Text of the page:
SAN ANTONIO — The Texas Secretary of State and other leaders now have three lawsuits filed against them over a list of voters who have their citizenship under scrutiny.
- Three lawsuits filed in federal court against Texas leaders
- Each challenge how a list of about 95,000 voters was created
- Voters face being purged from voter rolls within 30 days
The latest lawsuit was filed Monday by the American Civil Liberties Union, or ACLU, on behalf of the League of Women Voters of Texas, the Texas State Conference of NAACP Units, the Jolt Initiative and Move Texas Civic Fund. Defendants include Secretary of State David Whitley, Texas Director of Elections Keith Ingram and several county voter registrars.
Monday's lawsuit joins one filed Friday by the Mexican American Legal Defense and Education Fund, or MALDEF, as well as one filed January 29, 2019, by the League of United Latin American Citizens, or LULAC.
All three suits take issue with how Whitley's office built a list of voters he claimed might not be citizens.
"...Using the flawed methodology that uniquely targets naturalized citizens, he intends to provide Purge Lists to counties on a monthly basis, thus regularly subjecting naturalized citizens to voter registration requirements to which native-born citizens are not subject, and exposing them to a continuing and ongoing threat of being purged from the voter rolls," the ACLU lawsuit said.
Last month, Whitley's office sent a list of about 95,000 Texans his office said may have been illegally registered to vote. Then last Tuesday, his office advised voter registrars that some of the people on the list did not belong there.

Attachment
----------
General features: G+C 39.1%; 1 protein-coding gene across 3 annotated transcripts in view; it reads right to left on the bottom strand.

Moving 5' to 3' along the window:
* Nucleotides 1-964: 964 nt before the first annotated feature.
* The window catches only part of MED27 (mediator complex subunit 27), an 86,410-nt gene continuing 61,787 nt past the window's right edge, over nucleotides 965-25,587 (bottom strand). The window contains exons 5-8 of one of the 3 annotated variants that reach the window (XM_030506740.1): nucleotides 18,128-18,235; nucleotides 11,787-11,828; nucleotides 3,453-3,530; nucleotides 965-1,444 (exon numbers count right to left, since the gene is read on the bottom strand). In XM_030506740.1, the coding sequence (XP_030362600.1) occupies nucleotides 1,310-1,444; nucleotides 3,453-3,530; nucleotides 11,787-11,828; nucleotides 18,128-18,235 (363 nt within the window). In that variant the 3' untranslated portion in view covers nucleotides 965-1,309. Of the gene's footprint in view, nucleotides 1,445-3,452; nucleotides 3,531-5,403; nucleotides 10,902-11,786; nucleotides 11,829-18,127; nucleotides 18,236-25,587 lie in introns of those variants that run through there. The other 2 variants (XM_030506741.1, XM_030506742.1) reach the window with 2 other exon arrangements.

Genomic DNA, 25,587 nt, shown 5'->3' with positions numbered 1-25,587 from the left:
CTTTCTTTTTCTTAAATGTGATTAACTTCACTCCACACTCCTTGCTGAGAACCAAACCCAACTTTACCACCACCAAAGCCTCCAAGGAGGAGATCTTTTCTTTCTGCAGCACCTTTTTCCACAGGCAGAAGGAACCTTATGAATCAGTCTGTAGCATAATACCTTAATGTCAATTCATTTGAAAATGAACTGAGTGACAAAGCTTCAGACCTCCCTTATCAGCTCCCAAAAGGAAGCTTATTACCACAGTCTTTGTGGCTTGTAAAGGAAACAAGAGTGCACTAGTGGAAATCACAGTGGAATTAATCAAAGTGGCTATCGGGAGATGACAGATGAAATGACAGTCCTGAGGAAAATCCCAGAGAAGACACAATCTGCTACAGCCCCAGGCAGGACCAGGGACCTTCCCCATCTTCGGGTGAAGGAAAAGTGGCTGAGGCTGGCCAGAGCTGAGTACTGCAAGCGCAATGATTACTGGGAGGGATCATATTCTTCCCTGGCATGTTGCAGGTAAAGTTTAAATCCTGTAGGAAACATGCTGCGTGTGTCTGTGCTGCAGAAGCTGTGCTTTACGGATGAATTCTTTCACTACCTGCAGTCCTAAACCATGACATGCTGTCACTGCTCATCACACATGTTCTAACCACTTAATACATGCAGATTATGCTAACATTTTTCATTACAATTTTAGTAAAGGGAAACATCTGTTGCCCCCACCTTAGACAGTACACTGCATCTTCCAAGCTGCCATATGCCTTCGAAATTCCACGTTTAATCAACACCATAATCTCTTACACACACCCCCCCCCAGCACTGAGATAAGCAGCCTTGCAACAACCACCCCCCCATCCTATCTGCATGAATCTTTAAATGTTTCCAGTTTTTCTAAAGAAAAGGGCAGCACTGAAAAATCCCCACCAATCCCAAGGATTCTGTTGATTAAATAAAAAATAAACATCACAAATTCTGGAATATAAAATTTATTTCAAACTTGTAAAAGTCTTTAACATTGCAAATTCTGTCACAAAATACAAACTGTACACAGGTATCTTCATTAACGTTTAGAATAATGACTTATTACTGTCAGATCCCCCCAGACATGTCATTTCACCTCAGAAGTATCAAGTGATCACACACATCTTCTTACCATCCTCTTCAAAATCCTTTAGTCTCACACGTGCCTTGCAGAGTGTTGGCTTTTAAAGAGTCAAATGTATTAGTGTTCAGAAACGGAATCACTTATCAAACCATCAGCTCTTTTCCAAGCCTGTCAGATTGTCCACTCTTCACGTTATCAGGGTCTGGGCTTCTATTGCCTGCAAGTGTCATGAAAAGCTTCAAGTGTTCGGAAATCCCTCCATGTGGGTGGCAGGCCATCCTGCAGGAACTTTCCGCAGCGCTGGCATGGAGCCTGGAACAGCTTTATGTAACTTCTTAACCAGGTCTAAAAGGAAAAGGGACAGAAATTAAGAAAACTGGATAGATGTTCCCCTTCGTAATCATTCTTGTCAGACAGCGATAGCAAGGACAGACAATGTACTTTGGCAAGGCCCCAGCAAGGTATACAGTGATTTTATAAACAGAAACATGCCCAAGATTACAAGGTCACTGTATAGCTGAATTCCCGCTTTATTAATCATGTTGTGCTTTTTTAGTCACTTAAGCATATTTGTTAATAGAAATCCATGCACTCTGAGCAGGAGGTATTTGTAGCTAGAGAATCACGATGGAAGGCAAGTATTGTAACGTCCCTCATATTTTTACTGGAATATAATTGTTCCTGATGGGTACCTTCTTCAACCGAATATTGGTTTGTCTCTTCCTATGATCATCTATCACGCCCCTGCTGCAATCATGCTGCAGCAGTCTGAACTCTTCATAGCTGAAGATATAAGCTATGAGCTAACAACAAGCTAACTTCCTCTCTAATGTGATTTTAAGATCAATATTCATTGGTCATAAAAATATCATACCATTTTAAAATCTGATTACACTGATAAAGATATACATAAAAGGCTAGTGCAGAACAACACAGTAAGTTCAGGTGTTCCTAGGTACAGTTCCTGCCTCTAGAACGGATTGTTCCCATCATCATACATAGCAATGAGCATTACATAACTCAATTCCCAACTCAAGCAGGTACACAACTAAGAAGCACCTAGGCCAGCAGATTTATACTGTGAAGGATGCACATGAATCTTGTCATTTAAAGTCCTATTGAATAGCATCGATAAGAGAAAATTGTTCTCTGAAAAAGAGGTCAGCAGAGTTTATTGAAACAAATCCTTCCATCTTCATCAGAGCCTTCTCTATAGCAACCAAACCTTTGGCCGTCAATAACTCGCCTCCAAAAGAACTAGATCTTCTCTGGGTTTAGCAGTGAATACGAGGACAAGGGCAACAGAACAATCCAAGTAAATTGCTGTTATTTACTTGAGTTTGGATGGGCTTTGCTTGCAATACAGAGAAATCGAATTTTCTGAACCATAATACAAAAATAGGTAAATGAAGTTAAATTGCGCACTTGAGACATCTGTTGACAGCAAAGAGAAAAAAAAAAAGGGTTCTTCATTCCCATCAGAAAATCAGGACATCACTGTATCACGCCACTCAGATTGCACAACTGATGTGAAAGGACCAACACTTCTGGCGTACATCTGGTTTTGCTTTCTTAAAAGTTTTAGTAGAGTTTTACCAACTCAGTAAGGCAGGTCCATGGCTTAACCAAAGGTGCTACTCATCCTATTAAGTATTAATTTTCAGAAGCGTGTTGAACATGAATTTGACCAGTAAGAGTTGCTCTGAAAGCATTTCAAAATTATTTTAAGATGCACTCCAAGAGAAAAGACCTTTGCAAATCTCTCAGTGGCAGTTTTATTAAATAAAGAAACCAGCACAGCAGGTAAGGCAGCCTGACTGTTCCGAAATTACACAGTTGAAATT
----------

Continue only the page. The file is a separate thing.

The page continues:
The ACLU lawsuit quotes Travis County Voter Registrar Bruce Elfant recalling a phone call with state officials last week.
"During this call, the Secretary of State's office confirmed that the records we received may include voters who were not citizens at the time they applied for a driver's license but have since become citizens," he said in court documents.
Elfant told Spectrum News the state created its list using driver license and state ID records from the Texas Department of Public Safety. Forms ask applicants to check a box indicating whether or not they are a U.S. citizen. However, DPS does not track when non-citizens are naturalized.
Each lawsuit claim state leaders are questioning the voter rolls in order to purge legal voters.
The LULAC lawsuit is filed as a class action suit, allowing additional plaintiffs to join the case if they have standing. MALDEF's lawsuit lists several people who say they are wrongly on the lists released by the Secretary of State's Office.
State law requires voters who've been notified that their registrations are in question must show proof within 30 days, or they could have their voter registrations canceled. Federal judges are expected to hear the cases in the coming weeks.